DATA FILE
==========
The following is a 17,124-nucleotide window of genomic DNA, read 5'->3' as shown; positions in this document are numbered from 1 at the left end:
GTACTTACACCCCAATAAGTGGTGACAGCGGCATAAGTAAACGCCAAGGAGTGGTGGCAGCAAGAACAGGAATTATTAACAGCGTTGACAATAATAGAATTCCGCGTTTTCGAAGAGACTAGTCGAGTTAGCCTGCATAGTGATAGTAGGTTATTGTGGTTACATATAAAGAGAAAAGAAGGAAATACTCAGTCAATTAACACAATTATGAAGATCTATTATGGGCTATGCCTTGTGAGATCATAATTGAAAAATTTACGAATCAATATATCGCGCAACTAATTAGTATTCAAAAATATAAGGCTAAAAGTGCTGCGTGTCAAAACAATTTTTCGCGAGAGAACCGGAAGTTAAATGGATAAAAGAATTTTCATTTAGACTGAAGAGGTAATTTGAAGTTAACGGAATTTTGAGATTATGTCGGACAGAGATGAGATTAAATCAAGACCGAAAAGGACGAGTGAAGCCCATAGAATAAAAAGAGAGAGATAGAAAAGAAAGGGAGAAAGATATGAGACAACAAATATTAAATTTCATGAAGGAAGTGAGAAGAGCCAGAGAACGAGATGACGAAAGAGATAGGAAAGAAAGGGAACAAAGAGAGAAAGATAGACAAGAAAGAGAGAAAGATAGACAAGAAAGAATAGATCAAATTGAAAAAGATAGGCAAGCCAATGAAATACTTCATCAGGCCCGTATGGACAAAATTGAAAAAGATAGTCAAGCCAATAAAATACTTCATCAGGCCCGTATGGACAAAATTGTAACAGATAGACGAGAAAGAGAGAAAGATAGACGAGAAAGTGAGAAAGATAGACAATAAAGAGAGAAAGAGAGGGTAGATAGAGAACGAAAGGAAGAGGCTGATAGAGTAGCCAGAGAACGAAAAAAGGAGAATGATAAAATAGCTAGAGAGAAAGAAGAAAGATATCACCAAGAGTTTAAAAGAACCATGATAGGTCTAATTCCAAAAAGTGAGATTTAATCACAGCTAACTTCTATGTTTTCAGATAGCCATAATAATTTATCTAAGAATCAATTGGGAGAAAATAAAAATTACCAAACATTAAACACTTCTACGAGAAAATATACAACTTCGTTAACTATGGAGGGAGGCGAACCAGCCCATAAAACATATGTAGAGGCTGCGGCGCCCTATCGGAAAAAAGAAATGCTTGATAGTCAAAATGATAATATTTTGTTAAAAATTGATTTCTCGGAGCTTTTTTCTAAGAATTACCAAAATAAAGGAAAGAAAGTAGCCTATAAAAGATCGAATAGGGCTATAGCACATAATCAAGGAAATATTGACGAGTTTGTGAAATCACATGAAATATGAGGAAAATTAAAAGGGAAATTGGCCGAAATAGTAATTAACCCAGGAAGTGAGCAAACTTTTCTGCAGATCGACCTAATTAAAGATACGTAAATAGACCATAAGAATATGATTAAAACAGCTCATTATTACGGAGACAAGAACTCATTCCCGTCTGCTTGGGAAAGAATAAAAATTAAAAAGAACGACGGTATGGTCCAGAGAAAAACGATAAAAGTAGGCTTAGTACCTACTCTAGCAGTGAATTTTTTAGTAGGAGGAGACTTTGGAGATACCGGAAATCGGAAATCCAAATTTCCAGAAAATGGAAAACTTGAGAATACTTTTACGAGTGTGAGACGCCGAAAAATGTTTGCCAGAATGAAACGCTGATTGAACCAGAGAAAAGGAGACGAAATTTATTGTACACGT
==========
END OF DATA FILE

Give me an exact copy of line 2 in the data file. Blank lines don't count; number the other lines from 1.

GTACTTACACCCCAATAAGTGGTGACAGCGGCATAAGTAAACGCCAAGGAGTGGTGGCAGCAAGAACAGGAATTATTAACAGCGTTGACAATAATAGAATTCCGCGTTTTCGAAGAGACTAGTCGAGTTAGCCTGCATAGTGATAGTAGGTTATTGTGGTTACATATAAAGAGAAAAGAAGGAAATACTCAGTCAATTAACACAATTATGAAGATCTATTATGGGCTATGCCTTGTGAGATCATAATTGAAAAATTTACGAATCAATATATCGCGCAACTAATTAGTATTCAAAAATATAAGGCTAAAAGTGCTGCGTGTCAAAACAATTTTTCGCGAGAGAACCGGAAGTTAAATGGATAAAAGAATTTTCATTTAGACTGAAGAGGTAATTTGAAGTTAACGGAATTTTGAGATTATGTCGGACAGAGATGAGATTAAATCAAGACCGAAAAGGACGAGTGAAGCCCATAGAATAAAAAGAGAGAGATAGAAAAGAAAGGGAGAAAGATATGAGACAACAAATATTAAATTTCATGAAGGAAGTGAGAAGAGCCAGAGAACGAGATGACGAAAGAGATAGGAAAGAAAGGGAACAAAGAGAGAAAGATAGACAAGAAAGAGAGAAAGATAGACAAGAAAGAATAGATCAAATTGAAAAAGATAGGCAAGCCAATGAAATACTTCATCAGGCCCGTATGGACAAAATTGAAAAAGATAGTCAAGCCAATAAAATACTTCATCAGGCCCGTATGGACAAAATTGTAACAGATAGACGAGAAAGAGAGAAAGATAGACGAGAAAGTGAGAAAGATAGACAATAAAGAGAGAAAGAGAGGGTAGATAGAGAACGAAAGGAAGAGGCTGATAGAGTAGCCAGAGAACGAAAAAAGGAGAATGATAAAATAGCTAGAGAGAAAGAAGAAAGATATCACCAAGAGTTTAAAAGAACCATGATAGGTCTAATTCCAAAAAGTGAGATTTAATCACAGCTAACTTCTATGTTTTCAGATAGCCATAATAATTTATCTAAGAATCAATTGGGAGAAAATAAAAATTACCAAACATTAAACACTTCTACGAGAAAATATACAACTTCGTTAACTATGGAGGGAGGCGAACCAGCCCATAAAACATATGTAGAGGCTGCGGCGCCCTATCGGAAAAAAGAAATGCTTGATAGTCAAAATGATAATATTTTGTTAAAAATTGATTTCTCGGAGCTTTTTTCTAAGAATTACCAAAATAAAGGAAAGAAAGTAGCCTATAAAAGATCGAATAGGGCTATAGCACATAATCAAGGAAATATTGACGAGTTTGTGAAATCACATGAAATATGAGGAAAATTAAAAGGGAAATTGGCCGAAATAGTAATTAACCCAGGAAGTGAGCAAACTTTTCTGCAGATCGACCTAATTAAAGATACGTAAATAGACCATAAGAATATGATTAAAACAGCTCATTATTACGGAGACAAGAACTCATTCCCGTCTGCTTGGGAAAGAATAAAAATTAAAAAGAACGACGGTATGGTCCAGAGAAAAACGATAAAAGTAGGCTTAGTACCTACTCTAGCAGTGAATTTTTTAGTAGGAGGAGACTTTGGAGATACCGGAAATCGGAAATCCAAATTTCCAGAAAATGGAAAACTTGAGAATACTTTTACGAGTGTGAGACGCCGAAAAATGTTTGCCAGAATGAAACGCTGATTGAACCAGAGAAAAGGAGACGAAATTTATTGTACACGT